Rwandans and friends of Rwanda across the world held events for the 25th commemoration of the 1994 Genocide against the Tutsi.
The events sought to, among other things, pay tribute to survivors and victims of the 1994 Genocide against the Tutsi, combat genocide ideology, call for justice and reflect on the resilience of the nation.
As part of the commemoration activities, participants held vigils, walks and commemoration ceremonies at embassies.
Among the cities that had held the events include Washington DC, Nairobi, Kampala, Kinsasha, Addis Ababa, Stockholm, Dar-es-Salaam, Brussels, Abuja and Beijing among others.
During the events, survivors recounted their experiences before and during the 1994 Genocide, including the liberation by the Rwanda Patriotic Army. This serves to set the narrative straight in regard to the real events of the Genocide.
Speaking in Brussels, Belgium, Rwanda’s ambassador to the European Union, Amb Amandin Rugira, said that over the years since the Genocide, Rwanda has made remarkable progress in unity and reconciliation.
He called for constant efforts to protect gains made and prevent any erosion of progress.
He also called for increased support to combat trends of genocide ideology and denial especially among a section of European nations where it was increasingly becoming common.
In China, foreign diplomats to the Asian nation said that there were multiple lessons to be drawn from the 1994 Genocide against the Tutsi.
Dean of African Ambassadors in China, Martin Mpana, the Ambassador of the Republic of Cameroon, said that it ought to serve as a lesson to the entire world, especially in regards to the role of the international community.
“The roots of the Genocide are in the colonial history as people were divided into antagonistic ethnic groups. The commemoration period is not for Rwandans alone. Indeed, it is for all humanity. The international community failed to play their role to stop the catastrophe and the lessons from the Genocide in Rwanda will continue to be helpful in detecting and preventing similar tragedies in the world,” he said.
Charles Kayonga, the Ambassador of Rwanda to China, said that to ensure that young people are enlightened on the Genocide, they were engaging students abroad in tailor made sessions.
Commemoration events also served to mobilise Rwandans and friends of Rwanda to detect and combat the various forms of genocide denial and ideology with most of it being abroad.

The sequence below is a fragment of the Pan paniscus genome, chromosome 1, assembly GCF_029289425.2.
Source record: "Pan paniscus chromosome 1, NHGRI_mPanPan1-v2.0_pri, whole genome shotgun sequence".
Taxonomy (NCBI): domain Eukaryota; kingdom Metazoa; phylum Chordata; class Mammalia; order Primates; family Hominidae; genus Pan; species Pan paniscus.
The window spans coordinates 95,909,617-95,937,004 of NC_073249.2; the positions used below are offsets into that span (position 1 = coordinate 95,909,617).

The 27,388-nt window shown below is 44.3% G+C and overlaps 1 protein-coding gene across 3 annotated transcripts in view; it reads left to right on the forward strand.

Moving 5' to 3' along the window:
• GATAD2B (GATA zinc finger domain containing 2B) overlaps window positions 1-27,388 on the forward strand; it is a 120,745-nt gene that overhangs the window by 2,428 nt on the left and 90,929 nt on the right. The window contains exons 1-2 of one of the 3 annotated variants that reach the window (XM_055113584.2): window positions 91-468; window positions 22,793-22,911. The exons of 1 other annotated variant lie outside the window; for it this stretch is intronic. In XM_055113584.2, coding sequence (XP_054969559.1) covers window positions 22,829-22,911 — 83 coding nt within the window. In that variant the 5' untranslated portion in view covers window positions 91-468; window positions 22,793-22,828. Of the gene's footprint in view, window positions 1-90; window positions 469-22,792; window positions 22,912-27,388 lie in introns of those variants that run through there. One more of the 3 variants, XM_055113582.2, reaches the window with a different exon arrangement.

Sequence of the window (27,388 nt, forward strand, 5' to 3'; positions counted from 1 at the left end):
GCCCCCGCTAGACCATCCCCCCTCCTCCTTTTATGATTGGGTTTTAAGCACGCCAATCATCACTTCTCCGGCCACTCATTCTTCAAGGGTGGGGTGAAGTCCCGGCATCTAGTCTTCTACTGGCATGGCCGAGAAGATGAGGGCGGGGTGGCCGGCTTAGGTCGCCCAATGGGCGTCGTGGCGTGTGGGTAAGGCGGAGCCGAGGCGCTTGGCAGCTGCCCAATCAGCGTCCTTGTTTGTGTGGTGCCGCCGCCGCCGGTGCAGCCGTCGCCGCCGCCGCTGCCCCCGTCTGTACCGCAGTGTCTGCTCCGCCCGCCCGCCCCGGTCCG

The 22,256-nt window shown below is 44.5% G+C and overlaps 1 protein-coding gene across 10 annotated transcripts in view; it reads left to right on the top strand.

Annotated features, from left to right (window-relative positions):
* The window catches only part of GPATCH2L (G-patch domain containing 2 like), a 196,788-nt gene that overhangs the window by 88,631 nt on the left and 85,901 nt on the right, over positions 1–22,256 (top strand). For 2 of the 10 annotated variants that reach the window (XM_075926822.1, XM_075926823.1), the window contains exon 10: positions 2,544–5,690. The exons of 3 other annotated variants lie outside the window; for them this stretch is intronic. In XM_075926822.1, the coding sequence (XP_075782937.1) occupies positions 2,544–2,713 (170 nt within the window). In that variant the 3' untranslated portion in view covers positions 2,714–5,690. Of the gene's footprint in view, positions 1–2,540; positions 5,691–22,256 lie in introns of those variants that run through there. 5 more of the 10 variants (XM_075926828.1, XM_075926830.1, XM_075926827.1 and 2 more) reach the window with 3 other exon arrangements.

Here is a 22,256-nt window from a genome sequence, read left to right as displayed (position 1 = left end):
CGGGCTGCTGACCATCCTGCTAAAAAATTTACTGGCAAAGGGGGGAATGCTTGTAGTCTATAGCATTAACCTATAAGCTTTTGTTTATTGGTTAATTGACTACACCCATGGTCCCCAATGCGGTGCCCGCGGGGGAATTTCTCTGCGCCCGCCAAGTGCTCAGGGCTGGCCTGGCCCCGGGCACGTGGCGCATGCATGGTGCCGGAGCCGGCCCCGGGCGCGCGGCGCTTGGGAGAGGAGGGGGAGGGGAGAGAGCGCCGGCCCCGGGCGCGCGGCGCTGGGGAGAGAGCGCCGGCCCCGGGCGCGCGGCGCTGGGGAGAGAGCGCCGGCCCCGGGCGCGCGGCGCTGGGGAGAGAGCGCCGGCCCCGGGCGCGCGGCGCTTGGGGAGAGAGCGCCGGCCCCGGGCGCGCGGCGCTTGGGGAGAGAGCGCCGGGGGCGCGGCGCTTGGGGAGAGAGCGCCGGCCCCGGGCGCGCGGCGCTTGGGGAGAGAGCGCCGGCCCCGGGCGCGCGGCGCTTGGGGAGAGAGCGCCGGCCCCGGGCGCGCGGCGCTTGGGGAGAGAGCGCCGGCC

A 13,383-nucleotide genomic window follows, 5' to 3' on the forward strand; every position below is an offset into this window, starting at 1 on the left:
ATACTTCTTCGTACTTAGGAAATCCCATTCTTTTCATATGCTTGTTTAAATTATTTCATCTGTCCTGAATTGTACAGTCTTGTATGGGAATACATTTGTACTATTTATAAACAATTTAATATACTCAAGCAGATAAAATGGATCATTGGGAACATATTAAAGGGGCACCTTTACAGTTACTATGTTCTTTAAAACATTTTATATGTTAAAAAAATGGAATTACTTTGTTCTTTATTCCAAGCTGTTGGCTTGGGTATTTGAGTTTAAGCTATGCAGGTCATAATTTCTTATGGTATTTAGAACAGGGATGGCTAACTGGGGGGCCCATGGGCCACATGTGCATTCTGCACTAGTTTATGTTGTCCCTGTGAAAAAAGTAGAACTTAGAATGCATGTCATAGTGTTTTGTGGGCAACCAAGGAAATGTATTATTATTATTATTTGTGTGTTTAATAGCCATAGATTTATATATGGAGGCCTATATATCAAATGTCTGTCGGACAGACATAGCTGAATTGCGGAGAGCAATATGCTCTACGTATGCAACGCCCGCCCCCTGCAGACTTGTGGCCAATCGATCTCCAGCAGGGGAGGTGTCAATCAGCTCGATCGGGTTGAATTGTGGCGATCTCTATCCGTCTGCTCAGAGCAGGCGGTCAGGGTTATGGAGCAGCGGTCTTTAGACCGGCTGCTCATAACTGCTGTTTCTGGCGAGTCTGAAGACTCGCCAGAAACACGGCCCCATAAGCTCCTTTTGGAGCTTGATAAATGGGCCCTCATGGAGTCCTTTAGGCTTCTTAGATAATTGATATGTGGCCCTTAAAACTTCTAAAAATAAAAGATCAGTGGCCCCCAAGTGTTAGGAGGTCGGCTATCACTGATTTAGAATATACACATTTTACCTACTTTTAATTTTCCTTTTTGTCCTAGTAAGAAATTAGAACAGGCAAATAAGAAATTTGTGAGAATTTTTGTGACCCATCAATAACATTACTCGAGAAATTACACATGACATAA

Rwanda’s ambassador to Sweden and Nordic Countries, Christine Nkulikiyinka, said that denial is manifested in multiple forms, with most of them cynical approaches.
During the events, friendly countries committed to supporting Rwanda’s quest in delivering justice, fighting genocide ideology as well as ensuring that similar atrocities do not occur elsewhere in the world.
In Dar es Salaam, Tanzania, during the commemoration event, the country’s Minister for Information, Culture, Arts and Sports, Dr Harrison Mwakyembe, expressed solidarity with Rwanda, pledging to continue playing a role towards combating genocide ideology.
On their part, the Diaspora community promised to make efforts towards unity, integration and nation-building.
The Chairperson of the Rwanda Diaspora Global Network (RDGN), Eng. Daniel Murenzi, said that the Rwandan diaspora were being taught by the pre-1994 regimes to fuel genocide ideology abroad and try to divide the communities.
“The government used supremacy of ideology of hate. The ideology of hate was taught for a long time with an intention of isolating Tutsi from the rest of Rwanda Community,” he said.
However, after 1994, he said, the Rwandan community abroad embarked on a journey of nation building and promotion of peace and reconciliation with support from the government.
“The Diaspora of today has a major role of uniting Rwandans aboard and promoting nation- building,” he said, adding that their achievements are visible in Rwanda.
Rwandans in the diaspora also committed to building on the progress made over the years in development in various aspects.
Additional reporting by James Karuhanga and Fredrick Byumvuhore.